Summarizing the chapter doesn’t do justice to the many foreseeable consequences of global warming. Consider the IPCC report as a sourcebook of ideas. Here are some examples of what the IPCC foresees:

  • Increased risk of coastal erosion and submergence of coastal land
  • Loss of sandy beaches, salt marshes, and mangrove forests
  • Loss of coral reefs, kelp fields, sea grasses, and mangroves
  • Salinization of groundwater
  • Damage to coastal ecosystems
  • Collapse of regional fisheries and aquaculture
  • Migration of marine species to new areas
  • Coastal eutrophication (algae blooms) and associated oxygen loss (hypoxia), causing ocean dead zones
  • Increased risk of exposure to toxins, pathogens, and contaminants for seafood-dependent people.

All of these predictions have far-reaching consequences. One major concern is the likelihood of migration away from coastlines. The World Bank’s Groundswell report released in 2021 estimates climate change could force 216 million people across six world regions to move within their countries by 2050. As many as 250 million people, spanning all continents, could be “directly affected” by 2100, according to a 2019 study in the journal Nature Communications.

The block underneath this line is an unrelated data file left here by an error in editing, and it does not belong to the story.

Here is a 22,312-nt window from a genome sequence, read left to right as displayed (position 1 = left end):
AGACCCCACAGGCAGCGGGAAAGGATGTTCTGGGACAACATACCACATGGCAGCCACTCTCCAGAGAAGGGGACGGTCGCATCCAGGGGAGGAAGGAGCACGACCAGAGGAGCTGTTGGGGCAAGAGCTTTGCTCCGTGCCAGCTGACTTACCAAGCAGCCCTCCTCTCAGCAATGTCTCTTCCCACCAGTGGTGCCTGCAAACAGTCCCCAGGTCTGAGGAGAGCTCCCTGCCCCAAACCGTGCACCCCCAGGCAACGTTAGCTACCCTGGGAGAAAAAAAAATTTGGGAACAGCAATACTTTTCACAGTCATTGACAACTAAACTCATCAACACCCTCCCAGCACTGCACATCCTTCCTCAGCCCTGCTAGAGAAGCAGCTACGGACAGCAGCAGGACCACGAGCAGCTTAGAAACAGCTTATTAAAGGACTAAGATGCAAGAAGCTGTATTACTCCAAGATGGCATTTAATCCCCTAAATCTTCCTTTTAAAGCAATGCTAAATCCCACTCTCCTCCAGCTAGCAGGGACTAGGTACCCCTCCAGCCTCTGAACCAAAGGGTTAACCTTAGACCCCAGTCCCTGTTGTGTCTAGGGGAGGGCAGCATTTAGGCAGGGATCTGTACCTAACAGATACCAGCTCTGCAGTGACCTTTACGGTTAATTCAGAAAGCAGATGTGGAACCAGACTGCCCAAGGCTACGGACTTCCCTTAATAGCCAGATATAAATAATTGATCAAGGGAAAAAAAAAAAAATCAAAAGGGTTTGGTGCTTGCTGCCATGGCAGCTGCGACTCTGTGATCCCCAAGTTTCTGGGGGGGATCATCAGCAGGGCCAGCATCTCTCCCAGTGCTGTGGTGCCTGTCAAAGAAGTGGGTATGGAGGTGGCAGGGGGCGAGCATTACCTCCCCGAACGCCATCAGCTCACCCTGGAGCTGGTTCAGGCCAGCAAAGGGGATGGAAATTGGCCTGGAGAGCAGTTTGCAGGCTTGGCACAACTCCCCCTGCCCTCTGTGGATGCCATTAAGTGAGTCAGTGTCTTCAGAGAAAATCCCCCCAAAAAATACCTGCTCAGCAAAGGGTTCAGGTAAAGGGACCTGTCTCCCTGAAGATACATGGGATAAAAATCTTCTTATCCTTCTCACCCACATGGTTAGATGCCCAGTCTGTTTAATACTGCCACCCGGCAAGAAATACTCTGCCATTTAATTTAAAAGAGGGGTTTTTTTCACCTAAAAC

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Island nations like the Republic of the Maldives — and its capital city, Malé (pictured) — are particularly vulnerable to small increases in sea levels. Image: Shutterstock

Many islands are severely threatened by sea level rise, including nations such as Fiji, Tuvalu, and the Maldives. In the atoll nation of the Marshall Islands, for example, rising seas could endanger 40% of the buildings in the capital, Majuro, according to a 2021 World Bank study. A coalition representing 39 island states and coastal countries in international negotiations was created in 1990, called the Alliance of Small Island States (AOSIS).

For journalists, the vast range of possible effects from sea level rise presents opportunities and challenges. While some of the science may seem arcane, developing stories is possible using conventional reporting techniques and available data.